With today’s Monday Question, let’s take the focus off books and talk about movies.
So what’s your favorite Christmas movie?
So many to choose from, right?
You’ve got Elf, A Christmas Story, Miracle on 54th Street, White Christmas, It’s A Wonderful Life, Christmas Vacation, and hundreds of others. Read more
Did you hear the one about the college football player who made the Star Wars fan film?
That football player is wide receiver Chris Conley from the Georgia Bulldogs (Go Dawgs! by the way). As an obsessive UGA football fan, I’ve watched Conley play over the last few years. Not only is he a dependable, smart football player, it also appears like he might have a future in film making, if not the NFL.
Stars Wars: Retribution is set in Athens, Georgia. Conley premiered the trailer recently, with a little promotional help from head coach Mark Richt. The movie will release later this year. All in all, this is a pretty amazing piece of work by a junior in college. Read more
Here’s your chance to be in the pictures.
Casting for a movie about Ernest Hemingway is about to get underway in Miami and Los Angeles. According to Project Casting, Anthony Hopkins has been rumored to play Hemingway.
What type of roles are they casting for?
I don’t watch a lot of movies. I want to say it’s just a season of life I’m going through, but I don’t think I’ve really been a huge movie watcher since high school.
I don’t avoid them, and don’t dislike movies, but I just don’t feel compelled to watch too many. In the last year, I’ve watched maybe 6 or 7 movies in the theater—and two of them (Planes and The Lego Movie) were with my 3-year-old.
So if I watch that few feature films, I can say with absolute certainty I have no idea the last time I watched a made-for-television movie.
Don’t they usually suck?
I don’t know. What I do know is that horribly long lead-in was meant to introduce the made-for-television version of Their Eyes Were Watching God. The film aired on ABC and was produced by Oprah Winfrey.
Halle Berry played the female protagonist, Janie Crawford. Now I get that Zora Neale Hurston describes Janie Crawford as an attractive woman in the novel, but Halle Berry’s level of attractiveness? I didn’t have that in mind. Wow.
So to recap today’s post:
I misspoke (miswrote?) in my preview of Money last week.
In the post, I said that the character of Lorne Guyland in Money was based on Kirk Douglas, who later would actually play Lorne Guyland in the movie adaptation of Money.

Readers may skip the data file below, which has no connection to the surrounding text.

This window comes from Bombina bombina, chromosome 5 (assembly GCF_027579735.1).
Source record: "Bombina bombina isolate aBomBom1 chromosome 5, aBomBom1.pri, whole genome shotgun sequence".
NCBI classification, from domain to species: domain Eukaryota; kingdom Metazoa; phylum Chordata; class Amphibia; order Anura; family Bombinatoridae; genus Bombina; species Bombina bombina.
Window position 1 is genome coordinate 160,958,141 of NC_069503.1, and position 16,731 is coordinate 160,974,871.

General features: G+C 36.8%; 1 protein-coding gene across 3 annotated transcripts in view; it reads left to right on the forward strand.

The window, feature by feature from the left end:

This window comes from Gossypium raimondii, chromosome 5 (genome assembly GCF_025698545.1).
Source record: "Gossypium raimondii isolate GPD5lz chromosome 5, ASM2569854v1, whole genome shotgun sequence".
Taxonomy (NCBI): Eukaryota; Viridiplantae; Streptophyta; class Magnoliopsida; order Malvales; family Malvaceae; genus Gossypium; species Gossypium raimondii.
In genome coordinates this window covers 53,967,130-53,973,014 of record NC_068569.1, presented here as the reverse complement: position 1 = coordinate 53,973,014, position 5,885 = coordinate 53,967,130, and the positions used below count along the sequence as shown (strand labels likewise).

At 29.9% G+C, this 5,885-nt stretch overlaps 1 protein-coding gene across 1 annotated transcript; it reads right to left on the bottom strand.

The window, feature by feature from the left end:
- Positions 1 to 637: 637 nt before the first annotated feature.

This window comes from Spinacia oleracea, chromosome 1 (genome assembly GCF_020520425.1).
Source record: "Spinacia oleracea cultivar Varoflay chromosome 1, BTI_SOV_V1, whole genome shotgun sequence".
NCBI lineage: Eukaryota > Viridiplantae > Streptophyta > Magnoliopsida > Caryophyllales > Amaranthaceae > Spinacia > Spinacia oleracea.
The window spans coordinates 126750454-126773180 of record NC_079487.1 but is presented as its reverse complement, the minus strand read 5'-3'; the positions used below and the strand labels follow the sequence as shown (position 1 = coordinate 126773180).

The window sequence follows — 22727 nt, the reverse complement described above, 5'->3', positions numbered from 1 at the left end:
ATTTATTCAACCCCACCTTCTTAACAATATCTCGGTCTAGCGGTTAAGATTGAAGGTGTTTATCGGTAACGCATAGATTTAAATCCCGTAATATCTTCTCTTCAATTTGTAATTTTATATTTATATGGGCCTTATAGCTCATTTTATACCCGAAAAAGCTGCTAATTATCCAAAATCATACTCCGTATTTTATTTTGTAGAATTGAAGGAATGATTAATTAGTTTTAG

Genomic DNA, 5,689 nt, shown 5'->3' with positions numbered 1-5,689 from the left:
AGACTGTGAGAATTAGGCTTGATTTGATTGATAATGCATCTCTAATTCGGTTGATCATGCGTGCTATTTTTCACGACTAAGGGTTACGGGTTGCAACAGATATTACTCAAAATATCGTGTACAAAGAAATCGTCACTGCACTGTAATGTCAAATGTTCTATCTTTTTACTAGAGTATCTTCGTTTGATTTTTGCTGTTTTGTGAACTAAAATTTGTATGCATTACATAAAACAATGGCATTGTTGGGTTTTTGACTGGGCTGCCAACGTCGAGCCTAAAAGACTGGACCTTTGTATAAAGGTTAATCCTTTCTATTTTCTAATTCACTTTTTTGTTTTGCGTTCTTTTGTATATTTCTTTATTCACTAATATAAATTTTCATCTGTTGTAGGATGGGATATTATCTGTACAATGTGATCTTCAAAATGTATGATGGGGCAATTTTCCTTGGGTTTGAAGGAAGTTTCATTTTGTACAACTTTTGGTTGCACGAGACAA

That’s incorrect, at least the second part.
There hasn’t been a film version of Money, unless you include the BBC adaptation. Lorne Guyland was based on Kirk Douglas, that’s true. But that connection came from Martin Amis’s experience working with Douglas when he was writing the screenplay for the movie Saturn 3.
This comes from an interview with Martin Amis by The Independent:
Philip K. Dick might have believed he was Elijah, and he might have believed he was the disciple Thomas, and he might have believed he could communicate with a pink beam of light—yes, he was a little “out there”—but there’s no disputing that the man was the Energizer Bunny of science fiction writing.
When he died at age 53 in 1982, Dick had written 44 published novels and 121 short stories. What might be even more impressive than that was the amount of Dick’s novels that were turned into feature films. Of course, he didn’t write the screenplays, but his novels were the basis of many productions in Hollywood.
Here’s the list of movies based on Dick novels, from Wikipedia:
You know whom I turn to when I want to know about the art of moviemaking?
Well, none other than Kim Jong-il, the late North Korean dictator.
Back in 1973, before he was a tyrannical dictator who tortured his people, disposed of the ones unfortunate to be born handicapped, and routinely threatened nuclear war, “The Dear Leader” wrote a book called On the Art of Cinema. It’s an actual book. With words.
Apparently, he was North Korea’s “culture minister” at the time—a post given to him by his father, the founding prime dictator, Kim Il-Sung. The little guy, Kim-Jong-il, was a movie buff who owned a vault of 15,000 films.
One chapter of his book is titled, “A Film Without Music is Incomplete.” Riveting stuff, this book.
With a chapter title like that, does anyone think he ghostwrote The Sot-Weed Factor? Or remember the book from the A Dance To The Music of Time series called “Books Do Furnish A Room.” Terrible.
The Amazon blurb about On The Art of Cinema sounds about as riveting as the book’s title itself: